Euromonitor’s market research experts have identified 20 megatrends that will shape our world by 2030. Scientists believe that eight of these have a far-reaching impact on industry and consumers. But how do they influence the design and implementation of packaging and displays?
In itself, premiumisation is nothing new; what has changed is the motivation behind consumers’ purchasing decisions. At its core, premiumisation is about priorities. With more products available at more price points than ever before, consumers can choose to spend more on the things that matter to them and are able to fund this by cutting back – often significantly – on those that do not.
High moral and ethical values are an increasing focus for consumers and corporations alike. This is clearly reflected in corporate decisions based on sustainability, animal welfare, and production and working conditions. More companies are looking to authentic environmental strategies and moving beyond simple ‘greenwashing’; in doing this they carve out a new path of innovative and profitable green business for others to follow.
How and where consumers shop is also changing. The sheer variety of shopping options, different platforms and the integration of social media into the purchasing process lead to an agile customer journey. To sell successfully retailers and brands must make shopping a more fun and engaging experience, ensuring that products and themes match the interests and lifestyle of the target audience. Every touchpoint should be a positive step leading towards the brand.
For many, a healthy lifestyle is becoming part of who we are – not least due to the rise in obesity and growing number of people suffering from food intolerances and lifestyle-related diseases. Demand for products and services that promise physical and mental wellbeing is on the increase as shoppers seek tailor-made solutions that support their efforts to improve their overall health.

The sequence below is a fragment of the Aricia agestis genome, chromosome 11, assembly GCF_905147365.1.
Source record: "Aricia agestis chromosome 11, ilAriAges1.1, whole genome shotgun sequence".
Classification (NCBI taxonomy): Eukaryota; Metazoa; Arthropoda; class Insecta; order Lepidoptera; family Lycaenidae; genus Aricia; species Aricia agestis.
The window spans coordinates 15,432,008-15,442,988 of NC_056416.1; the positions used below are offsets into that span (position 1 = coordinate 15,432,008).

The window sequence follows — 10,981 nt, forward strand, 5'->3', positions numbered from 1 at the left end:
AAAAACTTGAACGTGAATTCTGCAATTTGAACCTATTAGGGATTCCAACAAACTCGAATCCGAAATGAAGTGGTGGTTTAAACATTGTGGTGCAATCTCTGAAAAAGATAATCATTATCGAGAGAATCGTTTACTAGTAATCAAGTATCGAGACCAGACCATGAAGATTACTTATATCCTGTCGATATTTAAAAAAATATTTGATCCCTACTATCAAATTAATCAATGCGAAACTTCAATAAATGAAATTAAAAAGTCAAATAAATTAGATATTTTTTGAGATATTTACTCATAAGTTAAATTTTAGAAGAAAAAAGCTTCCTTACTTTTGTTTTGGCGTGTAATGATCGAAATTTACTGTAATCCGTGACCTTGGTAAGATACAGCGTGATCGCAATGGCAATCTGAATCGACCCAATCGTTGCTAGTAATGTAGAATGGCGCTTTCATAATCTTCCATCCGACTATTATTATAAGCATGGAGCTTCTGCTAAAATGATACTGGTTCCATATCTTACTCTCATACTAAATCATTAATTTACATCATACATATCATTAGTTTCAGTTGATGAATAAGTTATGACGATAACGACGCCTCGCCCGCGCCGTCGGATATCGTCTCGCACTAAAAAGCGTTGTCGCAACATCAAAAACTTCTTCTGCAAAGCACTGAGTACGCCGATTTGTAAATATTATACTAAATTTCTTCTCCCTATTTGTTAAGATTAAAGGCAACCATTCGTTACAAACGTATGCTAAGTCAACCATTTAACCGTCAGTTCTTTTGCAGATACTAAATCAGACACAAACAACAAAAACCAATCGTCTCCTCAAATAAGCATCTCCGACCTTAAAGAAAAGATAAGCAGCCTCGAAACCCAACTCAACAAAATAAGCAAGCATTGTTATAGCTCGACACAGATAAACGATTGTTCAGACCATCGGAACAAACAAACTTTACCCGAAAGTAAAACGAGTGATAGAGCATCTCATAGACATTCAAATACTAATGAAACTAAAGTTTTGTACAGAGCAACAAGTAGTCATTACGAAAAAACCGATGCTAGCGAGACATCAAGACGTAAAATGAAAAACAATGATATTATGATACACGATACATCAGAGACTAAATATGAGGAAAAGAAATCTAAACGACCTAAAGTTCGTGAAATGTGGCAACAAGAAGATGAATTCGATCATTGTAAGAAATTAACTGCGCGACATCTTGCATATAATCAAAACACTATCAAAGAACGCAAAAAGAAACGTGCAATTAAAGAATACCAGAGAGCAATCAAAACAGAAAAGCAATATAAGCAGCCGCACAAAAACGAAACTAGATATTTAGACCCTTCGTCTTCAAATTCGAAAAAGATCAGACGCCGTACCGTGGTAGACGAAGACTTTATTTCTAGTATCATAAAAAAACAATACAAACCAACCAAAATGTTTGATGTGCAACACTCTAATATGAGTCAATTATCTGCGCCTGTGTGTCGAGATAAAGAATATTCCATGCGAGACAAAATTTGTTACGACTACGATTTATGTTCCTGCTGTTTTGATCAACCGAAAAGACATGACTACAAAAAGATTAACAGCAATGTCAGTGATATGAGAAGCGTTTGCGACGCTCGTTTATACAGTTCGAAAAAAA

Consumers are using more and more digital devices to experience and interact with digital content. One of the most important words relating to the needs of the connected consumer is ‘Experience’. Digital networking not only changes the way consumers shop, it influences how they live, work, and interact socially with family and friends. The same instant access, speed and convenience that they are accustomed to in other facets of their lives are now a prerequisite for scoring points in the retail trade; networked consumers expect nothing less.
MIDDLE CLASS RETREAT
The middle classes has been key in supporting the advent and triumphant growth of grocery discounters. However, the thrifty middle class also appreciates good quality, durable and re-usable products, and so is more open to buying goods that meet these criteria. Winning over these frugal consumers means businesses must design for longevity, good quality, ease of maintenance and re-use, looking for revolutionary takes on the concept of value.
SHIFTING MARKET FRONTIERS
As the markets in some parts of the world become over-farmed, over-populated or otherwise reach saturation, new markets gain prominence for their unexploited potential. Politics, business and science are being called upon to make rural regions more attractive whilst also promoting city growth. The business challenges here include building brand recognition among target consumers and expanding distribution channels.
Another shift in behaviour is the increased emphasis people are placing on experiences rather than possessions; one reason why the market for experience gifts is booming. Looking ahead, spending on services is expected to continue accelerating faster than spending on durable goods. The increased demand for experiences is driving demand for goods to be better presented and for shopping to be more of an experience per se. Customers also want to help shape products more, to experience the feeling of something being made ‘just for me’.